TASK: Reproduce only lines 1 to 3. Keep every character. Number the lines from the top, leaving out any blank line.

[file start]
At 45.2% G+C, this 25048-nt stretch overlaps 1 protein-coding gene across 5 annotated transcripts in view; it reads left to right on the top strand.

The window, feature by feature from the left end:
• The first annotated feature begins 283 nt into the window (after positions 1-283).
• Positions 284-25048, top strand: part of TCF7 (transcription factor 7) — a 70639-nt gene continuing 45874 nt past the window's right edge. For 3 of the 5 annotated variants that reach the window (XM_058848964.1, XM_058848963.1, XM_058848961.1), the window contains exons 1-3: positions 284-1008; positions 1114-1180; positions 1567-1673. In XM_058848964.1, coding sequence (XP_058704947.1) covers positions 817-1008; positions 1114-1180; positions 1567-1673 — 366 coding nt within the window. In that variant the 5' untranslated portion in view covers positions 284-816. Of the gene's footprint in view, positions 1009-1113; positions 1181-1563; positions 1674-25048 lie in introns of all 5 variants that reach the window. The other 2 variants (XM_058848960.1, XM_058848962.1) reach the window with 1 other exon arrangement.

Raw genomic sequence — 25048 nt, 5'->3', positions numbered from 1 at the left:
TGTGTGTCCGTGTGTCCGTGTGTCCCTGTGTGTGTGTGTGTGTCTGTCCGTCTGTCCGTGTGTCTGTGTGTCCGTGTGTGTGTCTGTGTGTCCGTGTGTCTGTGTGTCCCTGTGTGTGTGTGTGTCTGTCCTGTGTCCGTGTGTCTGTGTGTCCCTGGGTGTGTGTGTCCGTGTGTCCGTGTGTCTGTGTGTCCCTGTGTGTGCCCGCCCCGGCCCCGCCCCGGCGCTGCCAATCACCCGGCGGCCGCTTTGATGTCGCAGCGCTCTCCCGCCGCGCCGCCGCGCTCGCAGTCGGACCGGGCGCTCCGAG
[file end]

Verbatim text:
At 45.2% G+C, this 25048-nt stretch overlaps 1 protein-coding gene across 5 annotated transcripts in view; it reads left to right on the top strand.

The window, feature by feature from the left end:
• The first annotated feature begins 283 nt into the window (after positions 1-283).